1445945134-x-factor-continuityThis is an example of one of the ways in which continuity can be important within TV. By X Factor making this mistake, it may have caused a lot of viewers to lose ‘faith’ in the programme and think that it is fake and fixed.

The X Factor’s explanation is that all contestants actually film multiple options, with a source telling The Sun: “All contestants filmed two different songs, one acoustic and one to a backing track, at Judges Houses. It was a mistake, but Louisa didn’t get any preferential treatment.”

A spokesperson for the show added: “Louisa’s performance of Respect was filmed in one take and she is clearly wearing the same shoes throughout that performance. We do occasionally film out of sequence and the shot of Louisa walking to the judges in trainers was taken from her other performance.

Web reference: http://www.cosmopolitan.co.uk/entertainment/news/a39330/x-factor-louisa-johnson-fix-rumour/

The Importance Of Continuity

Continuity refers to the unbroken and consistent existence or operation of something over time.

In the majority of film and TV productions, the scenes are shot out of sequence. This can be for a variety of reasons:

  • Access to locations
  • Availability of certain actors
  • Weather conditions

This means that you could be working on the last shot of the film with actors continuing a scene that was shot a year before; in fact, it is quite normal for a film to be completed and then scenes to be re-shot unexpectedly when the producer decides this is required.

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Typical Continuity Issues

Crew members – including the make-up department – may be working on other productions by then, so new people are often hired to film these pick-up shots. When the film is played back, it is essential to take notes on the continuity. Actors must be dressed the same, have the same skin tones, wear their hair at the same length, and have the same make-up. If this is not the case, the result will be sadly noticeable when the film is edited.

Should a producer of a TV soap series decide to do some pick-up shots of close-ups of actors shot four months before, for instance, the make-up artist has a number of continuity problems to solve:

 

  • Matching the clothes when many costumes may have been hired and returned to the hire company
  • Matching hair. Various hair pieces may have to be tracked down from hire companies or wig makers – or recreated
  • Matching make-up. Foundation, lipstick, eyeshadow, and blusher may have been used up or simply lost
  • Whilst such scenarios may be stressful, they are an accepted part of the job. In feature films, there is a script supervisor who deals with the general continuity issues of filming. This includes film stock, camera lenses, and dialogue changes.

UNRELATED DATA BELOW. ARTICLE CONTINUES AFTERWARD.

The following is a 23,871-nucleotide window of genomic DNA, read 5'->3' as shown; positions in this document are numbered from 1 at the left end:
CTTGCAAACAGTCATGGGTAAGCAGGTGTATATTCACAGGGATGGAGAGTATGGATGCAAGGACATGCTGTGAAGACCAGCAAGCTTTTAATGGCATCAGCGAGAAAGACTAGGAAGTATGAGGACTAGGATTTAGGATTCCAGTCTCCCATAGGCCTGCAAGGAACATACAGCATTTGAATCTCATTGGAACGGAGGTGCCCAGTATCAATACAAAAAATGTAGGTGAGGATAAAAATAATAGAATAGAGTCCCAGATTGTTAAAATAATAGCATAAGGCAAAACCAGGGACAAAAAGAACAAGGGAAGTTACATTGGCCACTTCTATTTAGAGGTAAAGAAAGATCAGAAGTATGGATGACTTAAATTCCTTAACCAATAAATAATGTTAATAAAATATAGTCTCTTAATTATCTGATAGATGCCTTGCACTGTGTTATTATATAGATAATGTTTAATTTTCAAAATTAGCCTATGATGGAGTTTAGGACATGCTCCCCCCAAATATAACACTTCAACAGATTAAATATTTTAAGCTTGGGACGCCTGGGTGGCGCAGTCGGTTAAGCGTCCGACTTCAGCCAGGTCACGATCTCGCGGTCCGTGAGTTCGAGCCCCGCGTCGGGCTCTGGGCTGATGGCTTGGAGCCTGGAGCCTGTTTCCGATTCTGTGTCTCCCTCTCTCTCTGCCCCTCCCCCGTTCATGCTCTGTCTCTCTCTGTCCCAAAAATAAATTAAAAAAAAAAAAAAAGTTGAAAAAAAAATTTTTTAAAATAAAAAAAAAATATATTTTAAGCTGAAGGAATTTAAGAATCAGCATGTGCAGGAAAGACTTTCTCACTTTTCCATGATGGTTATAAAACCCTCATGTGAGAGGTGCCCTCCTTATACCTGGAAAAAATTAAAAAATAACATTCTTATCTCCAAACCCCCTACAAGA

It is still up to the individual departments to work out their own continuity, either by taking photos of all the main actors – front, back, and profile views – as well as extensive notes. All changes to hairstyles, costume, and make-up should be logged with a scene number and day number of the film sequence.
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To make life easier, a make-up artist will keep a hairstyle the same shape. When the action of the filming calls for the hair to be wet or untidy, photos must be taken. The action may take place in a rain storm exterior which might gave to match up to the actor walking into an interior with wet hair. The interior scene might actually be shot in the studio months later and must match up to the exterior shot.
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Make-up and hair artists often have to apply beards and moustaches to match an actor’s natural facial hair which he subsequently shaved away, or supply a wig because the actress has had her hair cut short.
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After carrying out my continuity assessment, I definitely value the role of a make-up/hair artist a lot more. I think it taught me to acknowledge that the job is definitely a lot harder and more complicated than people think – ensuring that every single strand of hair is in the correct place is a difficult thing to do.
Website Reference:

http://www.delamaracademy.co.uk/the-make-up-artist/film-tv-make-up/makeup-continuity

Practicing Make-up Looks For My Film

I wanted to practice all of my make-up looks before applying them to a model, because I wanted to be sure of what worked and what did not. As well as gaining an understanding of how heavy and how over the top I need to go with the looks to make the message stand out, also taking into account that they need to be picked up on camera.

Make-up products & Tools required to create ALL looks: